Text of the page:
The beauty of a touch screen is that it combines display and control functions, but it still needs to preserve a balance between accessibility and ease of use: trying to cram every possible control onto each touch screen page would simply replace analog clutter with digital. So the designers spent a lot of late nights on the GUI (Graphical User Interface) making sure the M7CL was intuitive and “fun to drive”. They also had to take into account that a touch screen is quick to use, but perhaps not instantaneous in the same way as tweaking an analog pot – hence the clutch of assignable knobs and buttons in the centre section, which helps strike a balance between direct and virtual control.
Making it work, and programming the touch screen layout is one thing, but any properly designed user interface has to work ergonomically and aesthetically too. That process may be labelled ‘cosmetic design’ but the cosmetics always have a purpose.
The team working on this aspect are designers in the artistic sense. There are 26 of them, most based in Hamamatsu, but with small design offices in Tokyo and London too, working not only on selected Commercial Audio products but also on musical instruments, golf clubs, hi-fi systems, motorcycles… anything. And the designs are truly beautiful.
Manabu Kawada, general manager of Yamaha’s Product Design Laboratory, is obviously a ‘creative’. It isn’t just his stylish dress sense that proclaims it but an other-worldliness, his eyes constantly drawn to reappraise and reassess the designs he works on. He is, however, resolutely real-worldly in terms of purpose.
“I want to make designs that say ‘touch me, play me’,” he says. These are products to be used, not objects to be stared at. In fact, the Design Laboratory team’s first principle – above Innovation and Aesthetics – is Integrity: the purpose of the product must guide the design. And Kawada also picks out Unobtrusiveness, explaining that the human being, not the design (nor the product itself), is the main character.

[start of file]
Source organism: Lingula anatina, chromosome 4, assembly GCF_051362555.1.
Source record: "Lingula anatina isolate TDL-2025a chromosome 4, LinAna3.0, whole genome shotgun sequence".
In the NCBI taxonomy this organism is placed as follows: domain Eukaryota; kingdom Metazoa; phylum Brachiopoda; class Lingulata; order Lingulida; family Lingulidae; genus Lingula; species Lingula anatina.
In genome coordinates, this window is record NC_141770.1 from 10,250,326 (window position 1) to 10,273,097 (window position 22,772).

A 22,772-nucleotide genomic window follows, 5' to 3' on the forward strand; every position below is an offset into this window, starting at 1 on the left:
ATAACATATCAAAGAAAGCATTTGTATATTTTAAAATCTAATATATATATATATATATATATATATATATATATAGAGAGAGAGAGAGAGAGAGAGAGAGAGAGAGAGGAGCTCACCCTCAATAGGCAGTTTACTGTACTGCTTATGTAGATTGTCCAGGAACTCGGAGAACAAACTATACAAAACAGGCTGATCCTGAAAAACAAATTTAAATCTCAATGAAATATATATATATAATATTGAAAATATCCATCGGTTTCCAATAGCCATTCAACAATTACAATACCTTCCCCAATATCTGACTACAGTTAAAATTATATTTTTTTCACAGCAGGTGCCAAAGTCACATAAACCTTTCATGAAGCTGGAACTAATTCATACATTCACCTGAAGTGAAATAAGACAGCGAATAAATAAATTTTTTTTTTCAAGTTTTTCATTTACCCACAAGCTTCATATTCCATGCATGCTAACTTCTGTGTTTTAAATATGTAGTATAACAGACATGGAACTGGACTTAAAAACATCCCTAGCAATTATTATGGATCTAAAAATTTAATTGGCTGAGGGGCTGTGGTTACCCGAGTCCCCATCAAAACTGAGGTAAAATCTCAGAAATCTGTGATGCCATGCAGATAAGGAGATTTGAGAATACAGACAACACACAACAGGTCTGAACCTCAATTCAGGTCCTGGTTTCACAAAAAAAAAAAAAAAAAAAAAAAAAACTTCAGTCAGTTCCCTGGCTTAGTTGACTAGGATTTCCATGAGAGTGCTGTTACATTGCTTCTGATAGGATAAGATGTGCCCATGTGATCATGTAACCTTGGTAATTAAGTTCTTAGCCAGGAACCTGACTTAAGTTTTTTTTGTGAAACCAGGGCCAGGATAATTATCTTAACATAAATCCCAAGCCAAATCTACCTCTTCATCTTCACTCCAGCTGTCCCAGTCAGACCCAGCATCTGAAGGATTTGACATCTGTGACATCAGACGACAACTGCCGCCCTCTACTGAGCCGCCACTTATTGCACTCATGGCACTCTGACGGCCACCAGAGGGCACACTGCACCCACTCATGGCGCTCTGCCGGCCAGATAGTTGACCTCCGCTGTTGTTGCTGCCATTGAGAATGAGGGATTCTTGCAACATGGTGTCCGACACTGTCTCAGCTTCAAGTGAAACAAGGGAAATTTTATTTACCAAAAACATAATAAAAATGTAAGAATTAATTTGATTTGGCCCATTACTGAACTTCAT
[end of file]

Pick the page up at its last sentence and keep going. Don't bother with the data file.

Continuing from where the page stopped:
Cosmetic design has an important commercial role, of course, not just in attracting the customer in the first place, but in reinforcing the company’s brand – think of European automobile manufacturers such as Mercedes, BMW, Alfa Romeo and Jaguar. “Japanese manufacturers used to be focused on technology,” Kawada says, “but now they need to differentiate themselves via product design in order to stay competitive in the face of better manufacture from other Asian territories.”
Brand cohesion can be seen by comparing the M7CL with Yamaha’s first digital console – the DMP7. The M7CL draws inspiration from its ancestor, but the design is anything but old-fashioned, and the hand of the creative team can be seen in the simplicity of the ‘cross’ formed by the intersection of the vertical ‘overview’ and the horizontal ‘selected channel view’.
In the end, though, all the cosmetic design considerations have to be an integral part of making the product work for the end-user. So as well as the layout of the controls, their ergonomics have to be taken into account. That meant experimenting with slope of the M7CL to get the most comfortable fader operation, for instance. Even when there’s an obviously ‘designerly’ feature, such as the use of space, it has a purpose. Leaving the panel to the left of the Centralogic faders free of knobs and buttons gives a classy look, but it also helps differentiate the left hand channel section from the central mixing area.
It is the harmony of all these elements that woos the customer, fostering what Kawada calls an “intimate relationship”. Great looks might inspire love at first sight, but Yamaha’ designers want something deeper and more meaningful: they want their users and their products to form a lifelong partnership.